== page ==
J. L. BELL is a Massachusetts writer who specializes in (among other things) the start of the American Revolution in and around Boston. He is particularly interested in the experiences of children in 1765-75. He has published scholarly papers and popular articles for both children and adults. He was consultant for an episode of History Detectives, and contributed to a display at Minute Man National Historic Park.

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Wednesday, November 27, 2013

Cannon Taken and Retaken at Saratoga

Earlier this month the New York Times reported on an artillery piece associated with the Saratoga battlefield:
The cannon is one of only three known remaining “six-pounders” — artillery that fired six-pound cannon balls — used by the British general John Burgoyne’s army. It was surrendered to the American colonists after the Battles of Saratoga in 1777.

Despite its weight and historical significance, the cannon somehow disappeared around 1961. No one seems to know for certain whether it was stolen, misappropriated or simply forgotten. In any event, it was gone, and life went on. . . .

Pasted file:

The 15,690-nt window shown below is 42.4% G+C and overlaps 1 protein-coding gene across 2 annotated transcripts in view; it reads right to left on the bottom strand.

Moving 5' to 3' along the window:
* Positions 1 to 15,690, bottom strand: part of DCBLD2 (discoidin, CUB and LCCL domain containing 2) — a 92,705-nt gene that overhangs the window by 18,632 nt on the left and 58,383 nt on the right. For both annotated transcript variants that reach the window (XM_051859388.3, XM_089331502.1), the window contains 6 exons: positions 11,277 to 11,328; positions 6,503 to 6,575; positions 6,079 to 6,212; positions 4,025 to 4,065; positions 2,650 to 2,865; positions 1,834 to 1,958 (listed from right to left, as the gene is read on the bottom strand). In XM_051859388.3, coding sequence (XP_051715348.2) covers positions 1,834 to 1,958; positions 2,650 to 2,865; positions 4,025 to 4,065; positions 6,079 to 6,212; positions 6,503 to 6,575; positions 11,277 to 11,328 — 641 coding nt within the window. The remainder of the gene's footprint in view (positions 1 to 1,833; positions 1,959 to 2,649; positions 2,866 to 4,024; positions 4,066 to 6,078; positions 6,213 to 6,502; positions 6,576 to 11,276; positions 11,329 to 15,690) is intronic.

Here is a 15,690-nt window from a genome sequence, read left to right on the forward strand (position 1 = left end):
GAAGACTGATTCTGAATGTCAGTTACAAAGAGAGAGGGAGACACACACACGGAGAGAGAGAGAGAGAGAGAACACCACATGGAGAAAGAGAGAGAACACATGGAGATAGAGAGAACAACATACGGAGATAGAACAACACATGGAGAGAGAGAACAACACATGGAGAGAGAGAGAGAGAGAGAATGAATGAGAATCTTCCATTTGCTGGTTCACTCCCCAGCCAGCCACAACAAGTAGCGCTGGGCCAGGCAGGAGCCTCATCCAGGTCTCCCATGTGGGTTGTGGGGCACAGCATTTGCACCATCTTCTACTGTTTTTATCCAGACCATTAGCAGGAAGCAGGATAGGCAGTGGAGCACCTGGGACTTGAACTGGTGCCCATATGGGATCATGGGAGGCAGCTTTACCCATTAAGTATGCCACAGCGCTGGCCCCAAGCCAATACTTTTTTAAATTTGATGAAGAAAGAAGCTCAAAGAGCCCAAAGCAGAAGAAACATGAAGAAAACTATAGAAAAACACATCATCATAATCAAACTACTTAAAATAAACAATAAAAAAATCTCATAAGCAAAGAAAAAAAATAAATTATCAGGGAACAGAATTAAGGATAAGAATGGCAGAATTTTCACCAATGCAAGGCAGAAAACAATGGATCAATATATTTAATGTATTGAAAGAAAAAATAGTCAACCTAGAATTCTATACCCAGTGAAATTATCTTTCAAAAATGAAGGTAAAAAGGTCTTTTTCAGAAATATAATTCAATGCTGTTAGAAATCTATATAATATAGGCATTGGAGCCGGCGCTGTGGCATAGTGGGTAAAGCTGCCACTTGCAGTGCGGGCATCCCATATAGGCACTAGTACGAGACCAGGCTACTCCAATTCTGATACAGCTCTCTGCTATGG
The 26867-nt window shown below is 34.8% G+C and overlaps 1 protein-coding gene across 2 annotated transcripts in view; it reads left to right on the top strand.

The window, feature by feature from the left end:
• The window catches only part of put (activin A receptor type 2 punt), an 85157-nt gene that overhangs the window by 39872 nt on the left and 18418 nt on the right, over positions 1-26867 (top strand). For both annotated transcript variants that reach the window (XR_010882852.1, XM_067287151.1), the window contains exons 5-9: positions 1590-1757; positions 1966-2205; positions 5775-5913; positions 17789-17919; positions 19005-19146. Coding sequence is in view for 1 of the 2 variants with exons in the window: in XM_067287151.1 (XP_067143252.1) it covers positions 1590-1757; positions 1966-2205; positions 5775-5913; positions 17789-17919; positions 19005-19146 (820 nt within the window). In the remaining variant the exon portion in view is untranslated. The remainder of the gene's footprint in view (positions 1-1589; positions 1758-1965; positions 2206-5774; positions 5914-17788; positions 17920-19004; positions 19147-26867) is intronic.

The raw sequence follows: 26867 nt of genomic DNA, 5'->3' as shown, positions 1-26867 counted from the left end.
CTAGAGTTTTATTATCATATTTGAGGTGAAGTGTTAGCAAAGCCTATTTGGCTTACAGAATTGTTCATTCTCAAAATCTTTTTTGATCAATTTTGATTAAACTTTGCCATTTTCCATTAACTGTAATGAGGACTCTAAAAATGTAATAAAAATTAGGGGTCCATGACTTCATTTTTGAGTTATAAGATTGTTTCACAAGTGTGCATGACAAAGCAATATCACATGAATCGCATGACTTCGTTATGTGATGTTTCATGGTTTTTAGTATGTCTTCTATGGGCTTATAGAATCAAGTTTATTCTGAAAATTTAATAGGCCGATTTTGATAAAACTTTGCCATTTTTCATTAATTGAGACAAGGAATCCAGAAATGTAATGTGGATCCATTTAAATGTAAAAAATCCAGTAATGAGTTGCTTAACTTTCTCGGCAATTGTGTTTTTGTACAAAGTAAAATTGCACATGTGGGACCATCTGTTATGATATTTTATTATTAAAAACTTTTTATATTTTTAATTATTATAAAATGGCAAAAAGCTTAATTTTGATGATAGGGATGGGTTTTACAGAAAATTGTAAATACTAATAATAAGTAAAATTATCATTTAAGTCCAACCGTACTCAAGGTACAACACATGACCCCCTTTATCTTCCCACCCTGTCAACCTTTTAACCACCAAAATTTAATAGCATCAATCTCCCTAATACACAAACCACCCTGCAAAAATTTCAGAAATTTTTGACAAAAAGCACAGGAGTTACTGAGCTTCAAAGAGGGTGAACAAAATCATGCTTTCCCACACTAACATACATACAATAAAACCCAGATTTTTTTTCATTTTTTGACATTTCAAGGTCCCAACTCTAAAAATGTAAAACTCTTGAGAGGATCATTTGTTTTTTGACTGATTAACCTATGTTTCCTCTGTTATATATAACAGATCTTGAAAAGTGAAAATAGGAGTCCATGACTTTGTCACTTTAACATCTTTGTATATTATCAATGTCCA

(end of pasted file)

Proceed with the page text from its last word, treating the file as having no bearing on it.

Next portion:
And then, a conversation overheard by chance four years ago led to its eventual return.

Joseph Craig, a ranger at the park, heard a tourist from Alabama compare the borrowed cannon to one he had recently seen in Tuscaloosa, Ala. Mr. Craig grew curious, and an investigation began.

National Park Service law enforcement officials in Atlanta were dispatched to Alabama. They found the cannon in question at the Westervelt-Warner Museum of American Art in Tuscaloosa, now called the Tuscaloosa Museum of Art.

That’s when a new battle began.
The rest of the article details the findings of N.P.S. curator Christine Valosin, tracing the cannon from its manufacture in 1756 through display at various New York sites in the late 1800s and early 1900s. The gap between 1961 and four years ago is still foggy, but the gun’s present location is solid.


Mark Jacobson said...

What happened to the cannons that were pl;aced astop Dorchester Heights by Knox, et. al. Any of them left in museums, etc.?

J. L. Bell said...

The Continental Army needed those artillery pieces badly, so Col. Henry Knox probably took them with the bulk of the regiment to New York. The Americans were less systematic in keeping track of their weapons at that point in the war, so I've found it impossible to track individual guns.